However, some of the pioneers in formal/mathematical approaches to philosophical questions did pay at least some attention to the issue of what counts as an adequate formalization. In this post, I want to discuss how Tarski and Carnap approached the issue, hoping to convince more ‘formal philosophers’ to go back to these questions. (I also find the ‘squeezing argument’ framework developed by Kreisel particularly illuminating, but will leave it out for now, for reasons of space.)
I’m still waiting for Rolling Stone Brasil to publish their ‘Best of 2013’ lists, which often give me good ideas of music to post here at BMoF. But for now, let me post a 2013 song by one of the most experimental of all experimental musicians in Brazil, Tom Zé. He is relatively well known outside Brazil in alternative, world music circles, after having become of one of David Byrne’s protégés in the 1990s (he was an iconic figure in the Tropicália movement in the 1960s, but was then by and large ‘forgotten’ for many years). But one of the remarkable things about Tom Zé is that he continues to make music exactly as he sees fit, completely ignoring any ‘market pressure’ and not trying to please anyone with facile tricks.
The song below is ‘Tribunal do Feicebuqui’ (‘Feicebuqui’ being a transliteration of ‘Facebook’), a song that shows not only that Tom Zé keeps up with current social phenomena (recall that he is 78 years old), but also that he looks at these phenomena with astute, critical eyes. I’m also posting ‘Curiosidade’, from his great 1998 concept album ComDefeito de Fabricação. There is much more memorable music by Tom Zé one should listen to, but these two give at least an idea of the work of one of the most creative, independent musicians currently in activity in Brazil.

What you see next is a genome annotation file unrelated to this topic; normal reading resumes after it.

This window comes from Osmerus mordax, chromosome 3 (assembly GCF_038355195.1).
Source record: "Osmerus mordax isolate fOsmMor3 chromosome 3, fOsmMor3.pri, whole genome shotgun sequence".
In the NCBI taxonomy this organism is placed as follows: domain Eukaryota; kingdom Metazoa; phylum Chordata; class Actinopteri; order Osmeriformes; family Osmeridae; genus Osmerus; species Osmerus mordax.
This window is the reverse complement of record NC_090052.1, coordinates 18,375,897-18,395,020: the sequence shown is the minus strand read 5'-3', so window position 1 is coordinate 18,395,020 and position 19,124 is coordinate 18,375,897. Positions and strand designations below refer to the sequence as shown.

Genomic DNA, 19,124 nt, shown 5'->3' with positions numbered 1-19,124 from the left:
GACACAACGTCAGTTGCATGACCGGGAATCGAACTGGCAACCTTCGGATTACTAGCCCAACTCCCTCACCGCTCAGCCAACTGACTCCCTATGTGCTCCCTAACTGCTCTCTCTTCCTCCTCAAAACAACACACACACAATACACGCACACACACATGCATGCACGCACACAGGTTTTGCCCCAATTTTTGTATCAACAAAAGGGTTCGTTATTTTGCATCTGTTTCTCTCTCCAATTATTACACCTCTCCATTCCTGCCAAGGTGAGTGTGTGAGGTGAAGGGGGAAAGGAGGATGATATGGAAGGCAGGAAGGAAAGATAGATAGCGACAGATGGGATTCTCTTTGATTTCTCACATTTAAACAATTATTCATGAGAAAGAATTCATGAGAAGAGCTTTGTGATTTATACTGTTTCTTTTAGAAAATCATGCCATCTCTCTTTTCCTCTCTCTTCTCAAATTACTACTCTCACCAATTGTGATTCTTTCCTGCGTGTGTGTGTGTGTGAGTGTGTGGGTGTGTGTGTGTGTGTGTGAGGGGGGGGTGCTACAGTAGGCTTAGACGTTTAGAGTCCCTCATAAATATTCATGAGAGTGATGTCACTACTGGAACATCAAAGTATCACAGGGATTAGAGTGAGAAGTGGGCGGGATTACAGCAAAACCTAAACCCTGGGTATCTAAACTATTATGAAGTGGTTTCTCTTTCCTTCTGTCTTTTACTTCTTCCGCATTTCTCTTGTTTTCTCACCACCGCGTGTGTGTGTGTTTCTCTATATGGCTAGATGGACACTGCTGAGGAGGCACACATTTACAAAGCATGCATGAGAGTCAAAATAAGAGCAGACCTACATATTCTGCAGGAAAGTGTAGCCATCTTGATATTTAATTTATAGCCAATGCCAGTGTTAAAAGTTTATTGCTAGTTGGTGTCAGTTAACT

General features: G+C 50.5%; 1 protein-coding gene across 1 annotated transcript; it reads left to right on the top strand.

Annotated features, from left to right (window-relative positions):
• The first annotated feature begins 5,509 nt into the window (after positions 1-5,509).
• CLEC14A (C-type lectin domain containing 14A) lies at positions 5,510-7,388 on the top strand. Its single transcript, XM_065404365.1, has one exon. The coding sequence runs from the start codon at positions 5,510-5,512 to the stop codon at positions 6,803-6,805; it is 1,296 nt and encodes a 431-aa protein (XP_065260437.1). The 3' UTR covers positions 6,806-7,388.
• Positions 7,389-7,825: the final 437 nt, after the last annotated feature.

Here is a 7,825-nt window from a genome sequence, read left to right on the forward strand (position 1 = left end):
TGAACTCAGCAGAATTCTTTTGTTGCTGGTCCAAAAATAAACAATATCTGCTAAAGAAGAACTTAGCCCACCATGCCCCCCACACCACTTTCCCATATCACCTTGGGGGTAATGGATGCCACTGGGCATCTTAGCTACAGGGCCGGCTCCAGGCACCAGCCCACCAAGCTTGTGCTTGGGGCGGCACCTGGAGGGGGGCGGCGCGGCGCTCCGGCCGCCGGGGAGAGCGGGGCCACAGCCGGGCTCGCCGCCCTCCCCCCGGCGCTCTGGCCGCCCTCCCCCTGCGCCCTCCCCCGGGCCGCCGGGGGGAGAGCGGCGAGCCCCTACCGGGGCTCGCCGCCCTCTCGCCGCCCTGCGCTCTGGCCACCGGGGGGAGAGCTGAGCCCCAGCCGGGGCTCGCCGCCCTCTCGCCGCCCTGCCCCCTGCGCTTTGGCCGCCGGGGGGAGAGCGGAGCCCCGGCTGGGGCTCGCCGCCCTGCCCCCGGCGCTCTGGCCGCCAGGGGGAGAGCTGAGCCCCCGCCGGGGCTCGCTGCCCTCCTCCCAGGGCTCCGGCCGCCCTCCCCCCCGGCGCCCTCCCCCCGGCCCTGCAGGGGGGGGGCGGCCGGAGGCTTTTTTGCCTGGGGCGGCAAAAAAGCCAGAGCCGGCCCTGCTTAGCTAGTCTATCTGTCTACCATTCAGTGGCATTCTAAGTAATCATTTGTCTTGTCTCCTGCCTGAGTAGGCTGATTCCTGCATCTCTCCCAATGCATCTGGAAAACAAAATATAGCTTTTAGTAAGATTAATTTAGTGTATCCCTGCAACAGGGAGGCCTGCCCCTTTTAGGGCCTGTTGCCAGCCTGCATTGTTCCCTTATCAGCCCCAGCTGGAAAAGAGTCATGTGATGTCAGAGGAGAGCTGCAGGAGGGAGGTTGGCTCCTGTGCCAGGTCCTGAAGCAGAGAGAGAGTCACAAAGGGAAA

Exactly one year ago I finished off my blogging year with a post on gendered atrocities, focusing in particular on the Newtown shooting and the widely discussed gang rape in India. At that point, the hope was that these two events would at least not have been in vain, and that they would stir changes in the right direction. It seems that this did in fact happen in India, where the horridness of rape was given much more attention in the aftermath of the event, which triggered a firestorm of protest. (As for mass shootings and gun control in the US, to my knowledge nothing much seems to have changed since last year...)
And now, looking back on 2013, what strikes me as an absolute lowlight of the year is again something gender-related, at first sight of a much lesser degree of gravity – but only at first sight. One of the biggest hits of the year, Robin Thicke’s ‘Blurred Lines’, is nothing short of a badly concealed rape apology (read the lyrics for yourself here). That millions and millions of young (and not-so-young) impressionable people should be exposed to the truly disturbing message of the song is very, very worrisome. The catchiness of the song (yes, I’ll admit to its catchiness, which is really the merit of singer, co-writer and producer Pharrell Williams -- who, unlike Thicke, is a talented musician) only makes it worse, as it results in millions of kids singing ‘I know you want it’, ‘good girl’, and other horrific bits of the text. (It is particularly surprising that the three singers all seem fairly adjusted, family-oriented people; but what doesn’t one do for success…) The video is equally appalling, featuring three scantily clad female models interacting in unflattering ways with the three fully clad male singers (I’ll just mention hair-pulling and puffing smoke on one of the women’s face – see the video for yourself if you have to. Oh, and there is also an uncensored version!).